Eric Blair & Michael Edwards
Just over a month ago, Google announced that they were changing their algorithm in order toweaken the search engine rankings of sites they deem to be “content farmers.”
Whereas most of Google’s algorithm changes are barely noticeable, the current change that they have been working on since last January will affect 12% of U.S. searches.
There has been much debate about what “content farming” is, and Google has done little to offer a clear explanation, simply stating, “low quality” or “shallow” sites would be affected. This is similar to the vague definition of pornography — you’ll know it when you see it.
The problem with such a vague approach to what is a strictly defined algorithm is that it leaves too much room for a human interpretation. And as we have seen, Google has been exposed as having connections to U.S. intelligence agencies, which doesn’t bode well for alternative news sites that aggregate anti-establishment stories from around the web. Given the other censorship threats facing the Internet, it seems those who might be critical of Internet control and real-time surveillance of average Americans are being targeted.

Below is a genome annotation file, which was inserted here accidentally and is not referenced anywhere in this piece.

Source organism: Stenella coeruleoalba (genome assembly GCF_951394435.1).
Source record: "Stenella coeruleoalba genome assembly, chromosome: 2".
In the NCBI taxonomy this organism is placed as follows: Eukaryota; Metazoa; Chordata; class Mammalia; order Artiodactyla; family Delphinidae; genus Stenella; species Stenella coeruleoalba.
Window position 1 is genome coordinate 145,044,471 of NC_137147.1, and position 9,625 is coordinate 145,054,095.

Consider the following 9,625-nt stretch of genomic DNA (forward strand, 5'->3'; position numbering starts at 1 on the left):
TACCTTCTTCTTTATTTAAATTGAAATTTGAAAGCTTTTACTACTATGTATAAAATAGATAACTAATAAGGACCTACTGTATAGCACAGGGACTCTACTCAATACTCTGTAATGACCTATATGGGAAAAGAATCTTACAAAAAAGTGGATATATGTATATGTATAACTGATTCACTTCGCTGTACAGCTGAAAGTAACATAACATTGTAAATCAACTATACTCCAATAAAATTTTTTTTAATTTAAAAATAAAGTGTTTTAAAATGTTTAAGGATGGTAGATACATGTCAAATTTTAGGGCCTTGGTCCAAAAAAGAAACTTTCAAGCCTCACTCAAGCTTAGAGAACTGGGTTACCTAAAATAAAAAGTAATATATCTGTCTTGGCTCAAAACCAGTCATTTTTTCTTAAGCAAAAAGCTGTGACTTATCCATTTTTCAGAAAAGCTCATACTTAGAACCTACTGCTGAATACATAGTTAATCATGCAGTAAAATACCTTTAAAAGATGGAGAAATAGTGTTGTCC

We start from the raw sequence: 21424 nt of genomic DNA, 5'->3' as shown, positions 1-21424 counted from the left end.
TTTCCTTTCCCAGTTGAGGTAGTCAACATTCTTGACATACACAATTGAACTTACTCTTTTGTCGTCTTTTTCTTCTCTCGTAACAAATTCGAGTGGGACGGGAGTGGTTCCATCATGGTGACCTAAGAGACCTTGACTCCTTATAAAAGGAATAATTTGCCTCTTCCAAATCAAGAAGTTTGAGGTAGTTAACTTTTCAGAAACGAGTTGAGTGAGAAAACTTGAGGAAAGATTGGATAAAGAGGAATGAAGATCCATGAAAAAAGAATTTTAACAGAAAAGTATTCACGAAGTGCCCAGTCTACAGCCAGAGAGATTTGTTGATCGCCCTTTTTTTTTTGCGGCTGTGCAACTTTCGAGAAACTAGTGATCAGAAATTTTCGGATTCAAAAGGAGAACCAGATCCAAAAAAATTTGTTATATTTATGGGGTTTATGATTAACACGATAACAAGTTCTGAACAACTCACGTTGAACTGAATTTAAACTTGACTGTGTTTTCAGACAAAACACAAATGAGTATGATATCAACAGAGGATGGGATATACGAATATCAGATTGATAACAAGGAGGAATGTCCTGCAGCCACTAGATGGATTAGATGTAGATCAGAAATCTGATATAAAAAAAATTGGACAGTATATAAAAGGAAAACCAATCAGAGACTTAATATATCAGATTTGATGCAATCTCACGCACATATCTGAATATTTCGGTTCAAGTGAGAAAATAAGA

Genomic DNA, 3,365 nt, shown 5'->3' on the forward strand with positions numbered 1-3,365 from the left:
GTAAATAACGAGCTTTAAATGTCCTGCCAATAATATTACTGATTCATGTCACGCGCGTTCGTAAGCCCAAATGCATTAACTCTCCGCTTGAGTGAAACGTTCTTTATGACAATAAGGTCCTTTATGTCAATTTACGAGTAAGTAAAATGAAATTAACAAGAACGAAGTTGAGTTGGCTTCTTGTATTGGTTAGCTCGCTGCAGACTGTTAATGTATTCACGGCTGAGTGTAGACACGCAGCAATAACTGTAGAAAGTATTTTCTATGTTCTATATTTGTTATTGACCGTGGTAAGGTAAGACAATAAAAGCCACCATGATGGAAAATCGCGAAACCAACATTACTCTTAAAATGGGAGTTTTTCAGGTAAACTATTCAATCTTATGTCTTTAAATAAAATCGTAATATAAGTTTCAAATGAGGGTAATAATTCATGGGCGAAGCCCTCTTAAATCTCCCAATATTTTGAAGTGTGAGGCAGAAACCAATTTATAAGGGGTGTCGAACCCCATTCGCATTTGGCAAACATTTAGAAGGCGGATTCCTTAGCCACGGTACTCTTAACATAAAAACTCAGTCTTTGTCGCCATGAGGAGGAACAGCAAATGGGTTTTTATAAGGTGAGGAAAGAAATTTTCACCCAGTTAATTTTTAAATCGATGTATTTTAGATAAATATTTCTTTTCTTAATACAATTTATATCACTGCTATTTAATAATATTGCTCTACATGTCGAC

One definition of content farming sites comes from Danny Sullivan at Search Engine Land:
– Looks to see what are popular searches in a particular category (news, help topics)
– Generates content specifically tailored to those searches
– Usually spends very little time and or money, even perhaps as little as possible, to generate that content
The first point is particularly troubling for alternative news, since these are the sites who often scour mainstream news to discover which topics are of popular interest so that competing commentary can be offered on a given issue. Even in the area of “help topics” there are many alternative news sites, such as our own, who focus on tips for survival, protection from economic crisis, advice for privacy protection and personal security, etc.
Again, with the overshadowing definition of “shallow” content, who is deciding this? Furthermore, point two addresses tailoring content for specific searches, which sounds a lot like the “Google Bombs” introduced by Alex Jones and implemented by others as an effective way to compete with the mainstream media pablum, which focuses heavily on celebrities, sports, and other truly shallow and low quality content.
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